January 18, 802: Pope cancels short-lived Archbishopric of Lichfield (787-802)
The heartland of Mercia, shown as "Mercia" on the map, was in the west of England, the region around Lichfield and Repton and Tamworth. But in the eighth century, under kings Æthelbald (716-57) and Offa (757-96), Mercia often held control of most of the other English kingdoms south of the Humber, hence the larger legend for the "Mercian Supremacy" (see more detailed map). The apparent independence of Wessex was probably compromised when King Beorhtric of Wessex (786-802) married one of Offa's daughters, which from the time of Hengest and Vortigern (who, so the legend runs, married Hengest's daughter Rowenna) often gave the father-in-law some authority over his new son.
That the Mercian Supremacy was neither peaceful nor uncontested can be seen from the way that most of the other kingdoms rebelled at Offa's death in 796, and Kent seems to have been independent for almost ten years after a battle in 776. And the archbishop of Canterbury in Offa's day, Jænberht (765-792), seems to have had thoroughly Kentish loyalties.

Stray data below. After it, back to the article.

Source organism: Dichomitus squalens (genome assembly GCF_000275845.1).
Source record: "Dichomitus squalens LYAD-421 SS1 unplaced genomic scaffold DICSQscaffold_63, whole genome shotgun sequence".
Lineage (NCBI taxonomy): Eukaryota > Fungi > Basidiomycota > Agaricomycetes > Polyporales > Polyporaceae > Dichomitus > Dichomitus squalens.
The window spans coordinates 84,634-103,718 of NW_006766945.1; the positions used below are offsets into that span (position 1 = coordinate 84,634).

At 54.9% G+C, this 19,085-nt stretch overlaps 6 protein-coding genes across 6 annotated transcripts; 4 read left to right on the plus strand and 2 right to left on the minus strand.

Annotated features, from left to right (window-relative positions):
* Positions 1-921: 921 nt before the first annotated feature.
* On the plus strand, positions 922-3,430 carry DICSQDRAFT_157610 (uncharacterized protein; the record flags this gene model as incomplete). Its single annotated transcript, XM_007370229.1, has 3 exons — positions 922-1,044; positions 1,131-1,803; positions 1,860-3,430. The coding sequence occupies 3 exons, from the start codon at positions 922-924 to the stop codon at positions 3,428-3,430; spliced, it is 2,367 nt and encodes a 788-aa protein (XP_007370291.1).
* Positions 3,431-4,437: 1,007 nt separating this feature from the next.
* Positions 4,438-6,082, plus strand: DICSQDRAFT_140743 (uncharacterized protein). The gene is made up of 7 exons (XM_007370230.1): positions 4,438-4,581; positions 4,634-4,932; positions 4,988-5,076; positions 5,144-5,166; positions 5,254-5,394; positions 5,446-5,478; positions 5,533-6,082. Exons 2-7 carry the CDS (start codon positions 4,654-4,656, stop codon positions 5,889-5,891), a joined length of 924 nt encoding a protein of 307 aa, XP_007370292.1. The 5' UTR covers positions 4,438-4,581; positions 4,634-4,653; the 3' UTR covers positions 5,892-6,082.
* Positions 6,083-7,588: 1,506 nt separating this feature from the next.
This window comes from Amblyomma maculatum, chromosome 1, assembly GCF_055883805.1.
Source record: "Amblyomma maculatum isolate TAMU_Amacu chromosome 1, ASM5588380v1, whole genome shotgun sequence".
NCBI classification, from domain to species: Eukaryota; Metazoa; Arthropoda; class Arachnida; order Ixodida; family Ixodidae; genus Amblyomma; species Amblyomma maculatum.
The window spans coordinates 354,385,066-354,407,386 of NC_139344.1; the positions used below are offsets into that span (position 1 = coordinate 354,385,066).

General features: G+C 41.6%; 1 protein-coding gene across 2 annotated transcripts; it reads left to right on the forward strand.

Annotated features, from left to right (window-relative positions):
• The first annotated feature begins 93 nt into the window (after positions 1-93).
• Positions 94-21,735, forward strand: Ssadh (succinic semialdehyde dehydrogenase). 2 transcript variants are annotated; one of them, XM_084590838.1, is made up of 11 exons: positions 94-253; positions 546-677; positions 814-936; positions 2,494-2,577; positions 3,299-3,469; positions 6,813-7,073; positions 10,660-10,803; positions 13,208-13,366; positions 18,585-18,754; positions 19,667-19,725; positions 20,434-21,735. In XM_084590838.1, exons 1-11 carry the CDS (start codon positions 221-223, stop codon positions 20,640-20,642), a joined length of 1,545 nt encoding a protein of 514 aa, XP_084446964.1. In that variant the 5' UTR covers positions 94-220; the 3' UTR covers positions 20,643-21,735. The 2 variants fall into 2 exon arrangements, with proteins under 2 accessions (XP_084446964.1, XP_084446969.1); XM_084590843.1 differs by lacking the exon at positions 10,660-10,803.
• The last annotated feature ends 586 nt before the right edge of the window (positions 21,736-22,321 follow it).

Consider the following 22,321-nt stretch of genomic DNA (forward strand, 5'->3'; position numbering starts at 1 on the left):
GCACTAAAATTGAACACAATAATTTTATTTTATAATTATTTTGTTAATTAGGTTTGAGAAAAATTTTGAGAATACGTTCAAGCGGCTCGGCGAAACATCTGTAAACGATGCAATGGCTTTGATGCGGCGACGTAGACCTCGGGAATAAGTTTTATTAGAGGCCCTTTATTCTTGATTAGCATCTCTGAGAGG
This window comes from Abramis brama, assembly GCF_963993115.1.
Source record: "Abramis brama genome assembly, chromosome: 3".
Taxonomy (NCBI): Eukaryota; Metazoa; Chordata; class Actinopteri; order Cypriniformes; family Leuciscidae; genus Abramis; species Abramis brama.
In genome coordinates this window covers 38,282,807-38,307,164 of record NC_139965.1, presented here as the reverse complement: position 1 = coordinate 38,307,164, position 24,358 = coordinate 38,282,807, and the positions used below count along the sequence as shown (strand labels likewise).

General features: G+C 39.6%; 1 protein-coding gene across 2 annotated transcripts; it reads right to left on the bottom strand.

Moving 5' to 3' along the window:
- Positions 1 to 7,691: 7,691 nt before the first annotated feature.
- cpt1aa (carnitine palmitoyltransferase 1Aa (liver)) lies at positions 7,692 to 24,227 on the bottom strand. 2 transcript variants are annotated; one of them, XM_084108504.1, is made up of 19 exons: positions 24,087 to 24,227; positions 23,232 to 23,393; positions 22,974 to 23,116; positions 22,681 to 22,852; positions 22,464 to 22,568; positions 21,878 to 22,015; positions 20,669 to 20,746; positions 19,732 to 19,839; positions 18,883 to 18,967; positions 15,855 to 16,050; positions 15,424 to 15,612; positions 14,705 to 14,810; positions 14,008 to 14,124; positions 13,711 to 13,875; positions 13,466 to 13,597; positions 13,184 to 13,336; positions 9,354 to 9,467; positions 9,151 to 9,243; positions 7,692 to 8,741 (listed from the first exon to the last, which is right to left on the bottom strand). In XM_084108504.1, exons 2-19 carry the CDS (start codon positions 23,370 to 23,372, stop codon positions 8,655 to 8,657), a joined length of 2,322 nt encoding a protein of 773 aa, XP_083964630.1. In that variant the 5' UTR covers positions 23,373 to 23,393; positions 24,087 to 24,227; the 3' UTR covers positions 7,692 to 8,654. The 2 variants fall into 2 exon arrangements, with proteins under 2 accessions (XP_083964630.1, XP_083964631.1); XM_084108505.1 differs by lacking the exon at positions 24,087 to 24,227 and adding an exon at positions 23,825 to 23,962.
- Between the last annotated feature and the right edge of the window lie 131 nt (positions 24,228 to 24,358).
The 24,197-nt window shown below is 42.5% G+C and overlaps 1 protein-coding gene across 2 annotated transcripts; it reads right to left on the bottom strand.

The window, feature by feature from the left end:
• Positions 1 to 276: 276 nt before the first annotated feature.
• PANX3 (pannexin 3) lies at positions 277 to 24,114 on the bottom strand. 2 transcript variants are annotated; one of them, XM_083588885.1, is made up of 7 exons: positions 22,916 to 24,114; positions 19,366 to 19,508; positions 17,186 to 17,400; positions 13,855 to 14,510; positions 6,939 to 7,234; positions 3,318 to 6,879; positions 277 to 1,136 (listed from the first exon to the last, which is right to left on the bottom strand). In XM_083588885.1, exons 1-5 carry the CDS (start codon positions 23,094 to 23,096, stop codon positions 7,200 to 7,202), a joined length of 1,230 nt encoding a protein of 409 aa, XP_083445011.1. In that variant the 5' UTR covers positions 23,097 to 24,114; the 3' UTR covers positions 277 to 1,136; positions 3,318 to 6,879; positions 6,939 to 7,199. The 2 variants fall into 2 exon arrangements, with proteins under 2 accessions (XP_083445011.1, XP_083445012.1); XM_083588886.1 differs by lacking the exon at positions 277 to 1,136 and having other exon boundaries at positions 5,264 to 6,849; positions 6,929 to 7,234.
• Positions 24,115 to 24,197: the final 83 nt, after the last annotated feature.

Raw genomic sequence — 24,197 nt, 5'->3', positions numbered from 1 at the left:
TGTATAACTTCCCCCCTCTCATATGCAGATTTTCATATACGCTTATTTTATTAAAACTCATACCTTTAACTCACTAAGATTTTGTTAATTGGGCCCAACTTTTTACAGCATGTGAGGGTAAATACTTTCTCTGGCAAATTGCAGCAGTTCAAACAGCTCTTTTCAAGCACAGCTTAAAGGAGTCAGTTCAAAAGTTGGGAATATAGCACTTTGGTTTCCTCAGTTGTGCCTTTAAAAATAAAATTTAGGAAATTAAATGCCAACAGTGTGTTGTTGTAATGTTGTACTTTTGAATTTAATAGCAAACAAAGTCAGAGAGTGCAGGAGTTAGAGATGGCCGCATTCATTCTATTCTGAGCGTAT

This was unfortunate for Offa, because it seems that when he wanted his son Ecgfrith to be anointed king (a novel new procedure introduced by Charlemagne in 781), Jænberht refused to do it. Rather than have a protracted fight with the archbishop, as King Coenwulf of Mercia would do with Archbishop Wulfred in 816, Offa petitioned the Pope that a third archbishopric should be formed, at Lichfield in the Mercian heartlands. This was duly done in 787, and one of Archbishop Hygeberht of Lichfield's first duties was to anoint Offa's son Ecgfrith.
Ecgfrith only lived for 141 days after his father's death, and the next Mercian king, Coenwulf, set about dismantling the third archbishopric, telling the Pope that Offa had only created it out of enmity to Jænberht and Kent. But Coenwulf did suggest that a single southern archbishopric should be re-established not at Canterbury, but at London -- it had been Gregory the Great's original plan that the archbishoprics should be established at York and London, but Coenwulf would have been more motivated by the fact that London was more firmly under Mercian control. In any event, the Pope would have none of it, and wrote to Archbishop Æthelheard of Canterbury on January 18, 802, confirming the ancient privilege of his see.
For more on the machinations, see under 787.